Aged 57, Karl told me he finds himself querying ‘why’ he is doing this race? After all he has a distinguished career behind him, has completed the Race Across America twice, winning the different categories that he had entered, the 4- and 8-man relay teams in 2018 & 2019 respectively.
Cycling gives him a sense of peace, tranquillity and freedom that few other sports do. It creates a level playing field for everyone, but it is the mental attitude that really counts, this ability in being able to dig deep, the ability to suffer and still persevere when the others around you are throwing in the gauntlet. This is his secret weapon against the 178 other riders taking part in this race.
During lockdown Karl found himself unable to compete in races but kept turning the crank in preparation for his first unsupported competition post pandemic. He registered for the short Pan Celtic race in 2021, a way to test the water. The race was 853 miles with 19,500 metres of climbing which he completed in 4 days 13hrs and 48 minutes. He states that in completing it “he learnt a bucket load of invaluable ‘newbie unsupported’ lessons and a lorry load of humility.”
He quickly learnt he had a passion for solo eventing which resonated deep within himself. Not satisfied with the Pan Celtic he started searching for the ultimate challenge and quickly found something that was top of his ‘bucket list.’ His aim is to have a ‘tilt’ at the race, I read it as completing the race safely. Having read multiple accounts of this race, all plans go out the window within the first 24hrs.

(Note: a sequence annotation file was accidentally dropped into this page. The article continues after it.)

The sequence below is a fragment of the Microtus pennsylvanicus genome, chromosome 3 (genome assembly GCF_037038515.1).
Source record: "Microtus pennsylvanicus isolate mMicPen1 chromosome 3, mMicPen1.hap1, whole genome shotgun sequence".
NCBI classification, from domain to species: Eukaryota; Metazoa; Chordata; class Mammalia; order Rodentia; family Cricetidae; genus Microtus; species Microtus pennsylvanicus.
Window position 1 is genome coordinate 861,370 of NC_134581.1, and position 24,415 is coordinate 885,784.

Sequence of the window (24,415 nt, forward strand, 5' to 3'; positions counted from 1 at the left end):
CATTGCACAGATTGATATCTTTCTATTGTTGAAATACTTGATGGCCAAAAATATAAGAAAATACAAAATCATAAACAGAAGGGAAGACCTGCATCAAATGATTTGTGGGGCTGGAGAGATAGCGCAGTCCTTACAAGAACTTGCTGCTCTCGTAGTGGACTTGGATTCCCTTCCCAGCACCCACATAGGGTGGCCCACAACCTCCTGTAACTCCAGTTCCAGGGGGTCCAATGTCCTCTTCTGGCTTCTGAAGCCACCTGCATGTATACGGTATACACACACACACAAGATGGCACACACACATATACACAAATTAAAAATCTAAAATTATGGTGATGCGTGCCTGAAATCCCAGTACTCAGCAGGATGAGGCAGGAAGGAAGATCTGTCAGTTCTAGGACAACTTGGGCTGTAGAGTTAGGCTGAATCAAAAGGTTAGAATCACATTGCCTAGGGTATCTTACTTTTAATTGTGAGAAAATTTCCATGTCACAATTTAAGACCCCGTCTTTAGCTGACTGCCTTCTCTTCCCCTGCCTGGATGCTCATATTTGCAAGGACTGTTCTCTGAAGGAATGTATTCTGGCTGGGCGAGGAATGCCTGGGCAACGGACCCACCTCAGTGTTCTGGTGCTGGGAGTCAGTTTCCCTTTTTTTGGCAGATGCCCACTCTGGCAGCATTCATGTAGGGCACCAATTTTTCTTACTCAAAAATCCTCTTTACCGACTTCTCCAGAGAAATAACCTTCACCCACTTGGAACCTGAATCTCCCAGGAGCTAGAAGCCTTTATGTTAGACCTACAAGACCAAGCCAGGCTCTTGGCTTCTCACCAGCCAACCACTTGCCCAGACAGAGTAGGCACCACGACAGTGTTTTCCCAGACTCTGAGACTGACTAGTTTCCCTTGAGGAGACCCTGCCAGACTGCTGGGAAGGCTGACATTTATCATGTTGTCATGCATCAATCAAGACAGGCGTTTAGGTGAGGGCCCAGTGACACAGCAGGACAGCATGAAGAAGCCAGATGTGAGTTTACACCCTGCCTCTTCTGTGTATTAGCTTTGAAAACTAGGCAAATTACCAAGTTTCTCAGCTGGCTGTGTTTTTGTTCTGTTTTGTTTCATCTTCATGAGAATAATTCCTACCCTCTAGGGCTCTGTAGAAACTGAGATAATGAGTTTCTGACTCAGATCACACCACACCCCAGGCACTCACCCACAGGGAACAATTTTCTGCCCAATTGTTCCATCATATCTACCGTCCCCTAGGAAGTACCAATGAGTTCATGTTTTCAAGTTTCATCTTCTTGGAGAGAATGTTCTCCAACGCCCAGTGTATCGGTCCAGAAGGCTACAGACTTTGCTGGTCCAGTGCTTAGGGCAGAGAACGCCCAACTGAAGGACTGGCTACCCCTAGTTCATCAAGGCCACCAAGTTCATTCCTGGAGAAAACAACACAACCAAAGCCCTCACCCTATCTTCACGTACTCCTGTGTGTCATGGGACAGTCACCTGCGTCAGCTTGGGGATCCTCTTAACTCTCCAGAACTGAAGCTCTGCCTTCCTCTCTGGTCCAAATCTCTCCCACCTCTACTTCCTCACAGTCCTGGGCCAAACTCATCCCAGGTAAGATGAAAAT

We asked Karl what was driving him to do this, his answer was simple: “The prospect of exploring a unique human and physical topography whilst testing myself tangibly is something that appeals to my deeper self. Mentally driving yourself forward whilst navigating in austere surroundings, conducting ever fluctuating speed, time and distance calculations, overlaid with victualling and rest considerations is something I find a real challenge. The level of satisfaction when you get it right, overlaid with the invaluable lessons learnt when you get it wrong; all whilst being exposed to extremes of both climate and altitude. What as they say is not to like?”
WHEN: August 12th to August 27th, 2022
WHERE: Start in Osh & finish in Bishkek, Kyrgyzstan
WHO: Racers can ride solo or as a pair
DISTANCE: 1,900 kilometres with 37,000m of climbing. It is a fixed route with 3 staffed checkpoints.
Due to the nature of the mountains, it is important that all riders have experience of this environment and can deal with the sudden changes, whilst remaining safe. Riding is only one part of this race, and each rider will be pushed to their limits in so many ways. They will need to trust in their gut instincts, their own logistics and navigational skills, be prepared for the unexpected and have that raw determination to dig deep. Half the field will not complete the race, it’s the way of the race.
The late-Transcontinental founder Mike Hall once said, “Nothing that’s worth anything is ever easy”, the Silk Road Mountain Race is a true demonstration of that sentiment. Something all the riders have in common is the ability to test their limits of their physical and mental capabilities with a clear singular objective, survival and the finish line. For most it is not about winning, but the ability to state, ‘I did it and survived.’ For these riders brave enough to face this gauntlet it promises to be the experience of a lifetime.
RACE CLIPS OF PREVIOUS LEGS
The video clips are from previous editions of the Silk Road Race, taken by those racing. It shows the hardships, friendships and life of these hardy adventurers as they tackle one of the world's hardest bike races in one of the last true wildernesses.
IMAGES FROM 2021 RACE
The images below were taken during last years race by Martin Moschek from Biketour Global
This wonderful race is sponsored by Komoot, Brooks and PedALed. If your company wants to join the list please contact the team using the above icons.